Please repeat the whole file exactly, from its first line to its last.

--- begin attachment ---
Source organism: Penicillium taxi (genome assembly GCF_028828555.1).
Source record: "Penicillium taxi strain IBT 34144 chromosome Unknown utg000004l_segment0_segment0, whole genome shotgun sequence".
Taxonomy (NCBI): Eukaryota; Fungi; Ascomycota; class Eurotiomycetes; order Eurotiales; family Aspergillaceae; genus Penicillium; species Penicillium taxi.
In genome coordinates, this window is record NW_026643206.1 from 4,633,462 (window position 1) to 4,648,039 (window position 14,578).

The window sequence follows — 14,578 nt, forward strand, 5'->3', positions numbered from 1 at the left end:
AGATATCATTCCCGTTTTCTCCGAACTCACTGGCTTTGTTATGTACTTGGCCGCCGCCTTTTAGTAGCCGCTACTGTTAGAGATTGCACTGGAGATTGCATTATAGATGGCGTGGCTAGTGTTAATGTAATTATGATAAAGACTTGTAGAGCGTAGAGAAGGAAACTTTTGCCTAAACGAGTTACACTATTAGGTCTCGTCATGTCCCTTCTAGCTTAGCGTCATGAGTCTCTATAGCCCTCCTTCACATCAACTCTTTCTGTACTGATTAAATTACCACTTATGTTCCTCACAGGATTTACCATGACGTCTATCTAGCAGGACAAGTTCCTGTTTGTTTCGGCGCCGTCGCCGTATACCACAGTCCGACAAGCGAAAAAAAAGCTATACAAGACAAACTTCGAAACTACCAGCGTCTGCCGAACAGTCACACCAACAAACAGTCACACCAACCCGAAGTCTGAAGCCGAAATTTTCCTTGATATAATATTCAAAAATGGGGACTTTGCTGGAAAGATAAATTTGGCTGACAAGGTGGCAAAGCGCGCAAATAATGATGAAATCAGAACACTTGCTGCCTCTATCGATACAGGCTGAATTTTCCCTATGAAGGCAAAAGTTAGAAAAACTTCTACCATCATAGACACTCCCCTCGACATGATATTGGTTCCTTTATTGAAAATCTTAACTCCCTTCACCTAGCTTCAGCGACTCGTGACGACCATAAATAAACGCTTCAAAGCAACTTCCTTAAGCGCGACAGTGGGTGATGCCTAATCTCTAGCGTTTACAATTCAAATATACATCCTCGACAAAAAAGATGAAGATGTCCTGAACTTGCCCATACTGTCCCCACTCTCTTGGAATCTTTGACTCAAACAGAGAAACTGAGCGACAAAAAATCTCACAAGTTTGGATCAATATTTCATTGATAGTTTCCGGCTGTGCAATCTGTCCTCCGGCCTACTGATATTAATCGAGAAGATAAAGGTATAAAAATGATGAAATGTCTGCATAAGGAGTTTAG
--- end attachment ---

Source organism: Penicillium taxi (genome assembly GCF_028828555.1).
Source record: "Penicillium taxi strain IBT 34144 chromosome Unknown utg000004l_segment0_segment0, whole genome shotgun sequence".
Taxonomy (NCBI): Eukaryota; Fungi; Ascomycota; class Eurotiomycetes; order Eurotiales; family Aspergillaceae; genus Penicillium; species Penicillium taxi.
In genome coordinates, this window is record NW_026643206.1 from 4,633,462 (window position 1) to 4,648,039 (window position 14,578).

The window sequence follows — 14,578 nt, forward strand, 5'->3', positions numbered from 1 at the left end:
AGATATCATTCCCGTTTTCTCCGAACTCACTGGCTTTGTTATGTACTTGGCCGCCGCCTTTTAGTAGCCGCTACTGTTAGAGATTGCACTGGAGATTGCATTATAGATGGCGTGGCTAGTGTTAATGTAATTATGATAAAGACTTGTAGAGCGTAGAGAAGGAAACTTTTGCCTAAACGAGTTACACTATTAGGTCTCGTCATGTCCCTTCTAGCTTAGCGTCATGAGTCTCTATAGCCCTCCTTCACATCAACTCTTTCTGTACTGATTAAATTACCACTTATGTTCCTCACAGGATTTACCATGACGTCTATCTAGCAGGACAAGTTCCTGTTTGTTTCGGCGCCGTCGCCGTATACCACAGTCCGACAAGCGAAAAAAAAGCTATACAAGACAAACTTCGAAACTACCAGCGTCTGCCGAACAGTCACACCAACAAACAGTCACACCAACCCGAAGTCTGAAGCCGAAATTTTCCTTGATATAATATTCAAAAATGGGGACTTTGCTGGAAAGATAAATTTGGCTGACAAGGTGGCAAAGCGCGCAAATAATGATGAAATCAGAACACTTGCTGCCTCTATCGATACAGGCTGAATTTTCCCTATGAAGGCAAAAGTTAGAAAAACTTCTACCATCATAGACACTCCCCTCGACATGATATTGGTTCCTTTATTGAAAATCTTAACTCCCTTCACCTAGCTTCAGCGACTCGTGACGACCATAAATAAACGCTTCAAAGCAACTTCCTTAAGCGCGACAGTGGGTGATGCCTAATCTCTAGCGTTTACAATTCAAATATACATCCTCGACAAAAAAGATGAAGATGTCCTGAACTTGCCCATACTGTCCCCACTCTCTTGGAATCTTTGACTCAAACAGAGAAACTGAGCGACAAAAAATCTCACAAGTTTGGATCAATATTTCATTGATAGTTTCCGGCTGTGCAATCTGTCCTCCGGCCTACTGATATTAATCGAGAAGATAAAGGTATAAAAATGATGAAATGTCTGCATAAGGAGTTTAG